A large-scale study from the University of Exeter has found ‘robust evidence’ that being overweight hikes up your risk of developing depression – but as fresh evidence confirms, logging your morning miles is one of the most effective ways to fight back. Exercise jolts your brain into action, and not just because of the endorphin high … ‘Obesity and depression are both major global health challenges, and our study provides the most robust evidence to date that higher BMI causes depression,’ said lead author Jess O’Loughlin. ‘Understanding whether physical or social factors are responsible for this relationship can help inform effective strategies to improve mental health and wellbeing.’ [Read more…] about Studies find growing evidence linking weight, physical activity, neuroplasticity and depression
MedRhythms secured $25 million in Series B funding to advance its digital therapy platform aimed at measuring and improving someone’s ability to walk after they have experienced a neurologic injury or disease … Company co-founder and CEO Brian Harris was a neurologic music fellow at Spaulding Rehabilitation Hospital in Boston, treating people with stroke and brain deficits with music. He began getting questions from patients and families on how they could access similar care outside of the hospital. Not seeing a suitable alternative, he started MedRhythms with entrepreneur Owen McCarthy in 2016. [Read more…] about Integrating music, movement and stroke rehabilitation, MedRhythms raises $25M to develop and commercialize digital therapeutic
As with many other physicians, recommending physical activity to patients was just a doctor chore for me – until a few years ago. That was because I myself was not very active. Over the years, as I picked up boxing and became more active, I got firsthand experience of positive impacts on my mind. I also started researching the effects of dance and movement therapies on trauma and anxiety in refugee children, and I learned a lot more about the neurobiology of exercise. [Read more…] about Promote brain plasticity and keep your mind at ease by taking your daily “exercise pill”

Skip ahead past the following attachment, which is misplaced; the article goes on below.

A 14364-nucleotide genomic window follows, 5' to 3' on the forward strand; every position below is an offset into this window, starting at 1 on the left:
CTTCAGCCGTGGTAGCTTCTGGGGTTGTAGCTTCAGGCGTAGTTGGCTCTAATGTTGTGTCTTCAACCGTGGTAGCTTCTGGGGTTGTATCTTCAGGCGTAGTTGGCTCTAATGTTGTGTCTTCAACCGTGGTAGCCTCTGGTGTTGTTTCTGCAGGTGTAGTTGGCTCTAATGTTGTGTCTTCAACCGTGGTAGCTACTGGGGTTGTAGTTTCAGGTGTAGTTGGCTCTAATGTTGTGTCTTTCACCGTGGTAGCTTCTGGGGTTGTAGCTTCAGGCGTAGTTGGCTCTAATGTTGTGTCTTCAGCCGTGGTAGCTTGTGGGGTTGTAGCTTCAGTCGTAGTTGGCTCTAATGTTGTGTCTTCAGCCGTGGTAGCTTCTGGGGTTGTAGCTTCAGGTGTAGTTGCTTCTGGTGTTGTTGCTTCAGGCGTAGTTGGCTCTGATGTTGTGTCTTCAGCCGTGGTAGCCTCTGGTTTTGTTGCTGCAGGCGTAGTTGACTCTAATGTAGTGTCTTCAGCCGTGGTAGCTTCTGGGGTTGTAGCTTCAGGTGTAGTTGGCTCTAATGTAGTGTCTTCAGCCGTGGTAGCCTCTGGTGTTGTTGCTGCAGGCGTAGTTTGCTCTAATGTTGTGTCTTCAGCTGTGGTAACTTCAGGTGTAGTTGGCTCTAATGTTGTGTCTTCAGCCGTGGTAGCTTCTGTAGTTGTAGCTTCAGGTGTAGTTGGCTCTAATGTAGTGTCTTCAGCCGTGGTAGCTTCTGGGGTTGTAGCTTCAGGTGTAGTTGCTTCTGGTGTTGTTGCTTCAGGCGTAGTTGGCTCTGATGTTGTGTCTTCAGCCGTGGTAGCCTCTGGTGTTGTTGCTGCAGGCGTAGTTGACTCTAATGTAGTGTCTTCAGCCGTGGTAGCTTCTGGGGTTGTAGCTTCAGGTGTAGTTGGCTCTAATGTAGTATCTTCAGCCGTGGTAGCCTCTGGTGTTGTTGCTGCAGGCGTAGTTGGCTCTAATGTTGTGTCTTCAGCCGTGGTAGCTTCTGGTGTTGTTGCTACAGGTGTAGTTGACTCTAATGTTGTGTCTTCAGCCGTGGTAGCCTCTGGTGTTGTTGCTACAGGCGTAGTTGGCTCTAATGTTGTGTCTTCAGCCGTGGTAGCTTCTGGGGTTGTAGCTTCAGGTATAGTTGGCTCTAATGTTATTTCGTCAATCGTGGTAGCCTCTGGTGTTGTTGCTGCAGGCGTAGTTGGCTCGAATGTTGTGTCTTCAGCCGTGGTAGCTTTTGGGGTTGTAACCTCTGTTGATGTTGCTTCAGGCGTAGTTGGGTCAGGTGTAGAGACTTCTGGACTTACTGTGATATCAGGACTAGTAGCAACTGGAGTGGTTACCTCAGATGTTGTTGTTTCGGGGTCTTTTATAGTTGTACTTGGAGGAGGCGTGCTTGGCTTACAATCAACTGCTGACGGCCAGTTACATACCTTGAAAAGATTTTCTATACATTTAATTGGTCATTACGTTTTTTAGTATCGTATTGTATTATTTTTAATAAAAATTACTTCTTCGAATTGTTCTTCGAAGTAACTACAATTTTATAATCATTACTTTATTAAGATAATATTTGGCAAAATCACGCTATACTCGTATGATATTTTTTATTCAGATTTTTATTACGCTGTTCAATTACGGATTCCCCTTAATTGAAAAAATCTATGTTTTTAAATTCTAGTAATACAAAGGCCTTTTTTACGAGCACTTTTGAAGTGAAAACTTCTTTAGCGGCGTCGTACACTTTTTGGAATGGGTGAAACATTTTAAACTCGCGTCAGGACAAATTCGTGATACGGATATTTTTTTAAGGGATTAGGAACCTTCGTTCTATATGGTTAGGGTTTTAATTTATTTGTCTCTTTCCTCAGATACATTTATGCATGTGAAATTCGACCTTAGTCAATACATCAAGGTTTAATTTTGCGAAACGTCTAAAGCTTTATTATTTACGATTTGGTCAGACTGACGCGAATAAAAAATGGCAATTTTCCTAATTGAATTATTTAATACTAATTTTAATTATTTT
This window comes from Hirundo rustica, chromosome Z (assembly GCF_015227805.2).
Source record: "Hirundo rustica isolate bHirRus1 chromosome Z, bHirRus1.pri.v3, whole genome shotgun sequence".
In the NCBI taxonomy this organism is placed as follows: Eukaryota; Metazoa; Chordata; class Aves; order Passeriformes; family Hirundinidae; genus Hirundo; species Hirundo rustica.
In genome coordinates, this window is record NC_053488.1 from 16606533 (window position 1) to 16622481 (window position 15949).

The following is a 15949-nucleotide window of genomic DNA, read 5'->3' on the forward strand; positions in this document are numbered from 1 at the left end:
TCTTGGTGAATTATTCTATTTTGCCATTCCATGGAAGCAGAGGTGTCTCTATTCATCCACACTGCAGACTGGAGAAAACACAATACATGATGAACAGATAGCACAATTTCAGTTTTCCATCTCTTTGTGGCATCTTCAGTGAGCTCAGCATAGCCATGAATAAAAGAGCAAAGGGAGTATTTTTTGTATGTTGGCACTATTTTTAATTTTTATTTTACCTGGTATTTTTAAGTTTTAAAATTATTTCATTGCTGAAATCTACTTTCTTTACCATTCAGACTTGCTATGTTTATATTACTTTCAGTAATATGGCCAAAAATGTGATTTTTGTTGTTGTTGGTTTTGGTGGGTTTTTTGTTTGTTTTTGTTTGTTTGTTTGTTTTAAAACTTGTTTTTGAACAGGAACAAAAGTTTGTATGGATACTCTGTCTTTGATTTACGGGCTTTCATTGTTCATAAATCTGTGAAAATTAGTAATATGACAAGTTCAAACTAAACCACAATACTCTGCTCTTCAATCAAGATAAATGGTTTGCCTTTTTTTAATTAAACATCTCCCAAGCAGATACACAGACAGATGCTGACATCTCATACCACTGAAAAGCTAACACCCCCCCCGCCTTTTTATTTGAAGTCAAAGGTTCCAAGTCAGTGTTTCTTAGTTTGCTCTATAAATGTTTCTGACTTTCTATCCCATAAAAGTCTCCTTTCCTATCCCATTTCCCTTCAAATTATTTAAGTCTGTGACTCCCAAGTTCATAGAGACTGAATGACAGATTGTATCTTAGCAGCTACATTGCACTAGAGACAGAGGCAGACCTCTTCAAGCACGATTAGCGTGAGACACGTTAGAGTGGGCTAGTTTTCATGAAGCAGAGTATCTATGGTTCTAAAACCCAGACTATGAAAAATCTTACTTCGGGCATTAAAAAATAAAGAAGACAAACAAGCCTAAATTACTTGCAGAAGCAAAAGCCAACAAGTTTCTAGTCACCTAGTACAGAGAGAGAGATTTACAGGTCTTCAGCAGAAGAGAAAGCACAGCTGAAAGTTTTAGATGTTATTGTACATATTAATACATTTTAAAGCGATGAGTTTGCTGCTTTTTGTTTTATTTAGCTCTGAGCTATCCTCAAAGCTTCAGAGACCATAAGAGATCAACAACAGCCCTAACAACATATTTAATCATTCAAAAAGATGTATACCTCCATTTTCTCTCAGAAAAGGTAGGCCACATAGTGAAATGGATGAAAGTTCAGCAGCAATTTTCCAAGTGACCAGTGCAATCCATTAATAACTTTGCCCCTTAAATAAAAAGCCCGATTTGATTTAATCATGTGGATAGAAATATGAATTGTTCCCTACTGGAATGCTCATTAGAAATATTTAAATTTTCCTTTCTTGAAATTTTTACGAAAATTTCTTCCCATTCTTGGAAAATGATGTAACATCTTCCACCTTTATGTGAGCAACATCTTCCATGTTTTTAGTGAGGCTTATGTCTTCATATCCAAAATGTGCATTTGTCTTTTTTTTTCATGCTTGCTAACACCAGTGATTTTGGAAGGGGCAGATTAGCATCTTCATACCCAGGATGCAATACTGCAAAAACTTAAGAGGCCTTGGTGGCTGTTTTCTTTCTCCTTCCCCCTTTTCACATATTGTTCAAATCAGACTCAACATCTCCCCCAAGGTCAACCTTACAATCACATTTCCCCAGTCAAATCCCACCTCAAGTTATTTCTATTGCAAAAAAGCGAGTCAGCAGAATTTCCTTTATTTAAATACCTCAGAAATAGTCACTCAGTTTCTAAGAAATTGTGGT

Managing attention deficit disorder by training the brain (ScienceDaily):
Attention Deficit Hyperactivity Disorder (ADHD) affects about 7% of children, with a two out of three chance of persisting into adulthood. This neurodevelopmental disorder is characterised by concentration difficulties, increased distractibility, impulsivity and hyperactivity. Today, ADHD is treated with pharmaceutical drugs that may have unwanted side effects. This is why scientists from the University of Geneva (UNIGE) and the University Hospitals of Geneva (HUG), Switzerland, explored a new technique called ‘neurofeedback’, which enables ADHD patients to train their attention, based on instant feedback from the level of their brain activity. [Read more…] about Study shows promising results of EEG-based brain training in helping adults with ADHD
Early intervention for children with or at high risk for cerebral palsy should begin “as soon as possible” in order to build on “a critical developmental time,” according to results of a systematic review published in JAMA Pediatrics. [Read more…] about Systematic review calls for early targeted interventions to help babies and toddlers with cerebral palsy harness time window with maximum brain plasticity
People who retire early suffer from accelerated cognitive decline and may even encounter early onset of dementia, according to a new economic study (Note: opens PDF) I conducted with my doctoral student Alan Adelman.
To establish that finding, we examined the effects of a rural pension program China introduced in 2009 that provided people who participated with a stable income if they stopped working after the official retirement age of 60. We found that people who participated in the program and retired within one or two years experienced a cognitive decline equivalent to a drop in general intelligence of 1.7% relative to the general population. This drop is equivalent to about three IQ points and could make it harder for someone to adhere to a medication schedule or conduct financial planning. The largest negative effect was in what is called “delayed recall,” which measures a person’s ability to remember something mentioned several minutes ago. Neurological research links problems in this area to an early onset of dementia. [Read more…] about Study in China finds that retirement may accelerate cognitive decline, even for those with stable income